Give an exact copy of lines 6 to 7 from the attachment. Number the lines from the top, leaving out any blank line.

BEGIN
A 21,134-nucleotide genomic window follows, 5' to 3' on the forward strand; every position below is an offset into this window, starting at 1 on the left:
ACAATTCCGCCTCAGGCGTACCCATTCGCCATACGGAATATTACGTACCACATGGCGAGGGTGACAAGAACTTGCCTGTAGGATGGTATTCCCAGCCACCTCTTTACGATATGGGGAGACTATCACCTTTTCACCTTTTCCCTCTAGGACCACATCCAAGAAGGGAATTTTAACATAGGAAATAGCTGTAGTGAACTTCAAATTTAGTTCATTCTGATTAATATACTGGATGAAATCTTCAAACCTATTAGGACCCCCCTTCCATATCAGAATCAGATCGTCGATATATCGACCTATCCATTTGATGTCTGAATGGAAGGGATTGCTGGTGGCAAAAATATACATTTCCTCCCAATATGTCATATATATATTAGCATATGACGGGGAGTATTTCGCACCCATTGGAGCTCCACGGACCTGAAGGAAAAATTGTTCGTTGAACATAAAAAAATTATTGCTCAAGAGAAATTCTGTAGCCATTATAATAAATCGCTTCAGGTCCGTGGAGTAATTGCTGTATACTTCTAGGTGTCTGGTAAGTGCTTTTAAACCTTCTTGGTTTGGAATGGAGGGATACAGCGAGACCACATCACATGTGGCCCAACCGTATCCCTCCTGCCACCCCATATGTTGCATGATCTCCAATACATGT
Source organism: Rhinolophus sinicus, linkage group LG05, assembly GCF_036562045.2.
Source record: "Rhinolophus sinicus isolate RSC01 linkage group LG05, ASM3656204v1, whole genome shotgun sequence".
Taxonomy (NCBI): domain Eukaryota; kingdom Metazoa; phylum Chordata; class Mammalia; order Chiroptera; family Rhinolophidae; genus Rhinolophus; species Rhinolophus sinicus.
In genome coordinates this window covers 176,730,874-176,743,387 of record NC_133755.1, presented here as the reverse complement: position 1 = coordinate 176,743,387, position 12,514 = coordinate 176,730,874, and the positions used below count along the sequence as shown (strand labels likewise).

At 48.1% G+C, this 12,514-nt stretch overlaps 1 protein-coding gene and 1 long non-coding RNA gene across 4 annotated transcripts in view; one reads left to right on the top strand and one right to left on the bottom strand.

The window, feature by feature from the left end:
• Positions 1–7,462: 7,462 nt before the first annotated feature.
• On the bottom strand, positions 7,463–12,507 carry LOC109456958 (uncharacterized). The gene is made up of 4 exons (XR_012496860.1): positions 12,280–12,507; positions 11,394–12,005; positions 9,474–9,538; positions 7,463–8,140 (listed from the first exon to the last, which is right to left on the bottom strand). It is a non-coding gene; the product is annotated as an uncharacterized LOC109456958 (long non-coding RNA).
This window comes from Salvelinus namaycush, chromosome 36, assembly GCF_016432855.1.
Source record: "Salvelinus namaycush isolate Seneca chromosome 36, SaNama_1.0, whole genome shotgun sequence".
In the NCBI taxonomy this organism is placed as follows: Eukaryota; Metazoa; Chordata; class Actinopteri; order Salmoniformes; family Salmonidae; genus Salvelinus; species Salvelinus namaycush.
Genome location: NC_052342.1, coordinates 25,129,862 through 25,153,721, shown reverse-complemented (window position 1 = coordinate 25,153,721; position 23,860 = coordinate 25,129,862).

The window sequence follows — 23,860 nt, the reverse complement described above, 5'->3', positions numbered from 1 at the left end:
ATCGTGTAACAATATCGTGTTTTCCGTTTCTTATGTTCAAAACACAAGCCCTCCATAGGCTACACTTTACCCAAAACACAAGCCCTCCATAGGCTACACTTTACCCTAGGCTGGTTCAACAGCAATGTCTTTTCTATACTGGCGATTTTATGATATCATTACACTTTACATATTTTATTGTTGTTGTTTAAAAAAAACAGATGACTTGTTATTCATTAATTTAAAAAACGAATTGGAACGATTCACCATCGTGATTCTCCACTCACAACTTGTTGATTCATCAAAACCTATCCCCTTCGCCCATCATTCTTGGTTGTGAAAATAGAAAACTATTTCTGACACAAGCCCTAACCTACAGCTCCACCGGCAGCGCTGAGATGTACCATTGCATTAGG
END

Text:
In genome coordinates this window covers 176,730,874-176,743,387 of record NC_133755.1, presented here as the reverse complement: position 1 = coordinate 176,743,387, position 12,514 = coordinate 176,730,874, and the positions used below count along the sequence as shown (strand labels likewise).

At 48.1% G+C, this 12,514-nt stretch overlaps 1 protein-coding gene and 1 long non-coding RNA gene across 4 annotated transcripts in view; one reads left to right on the top strand and one right to left on the bottom strand.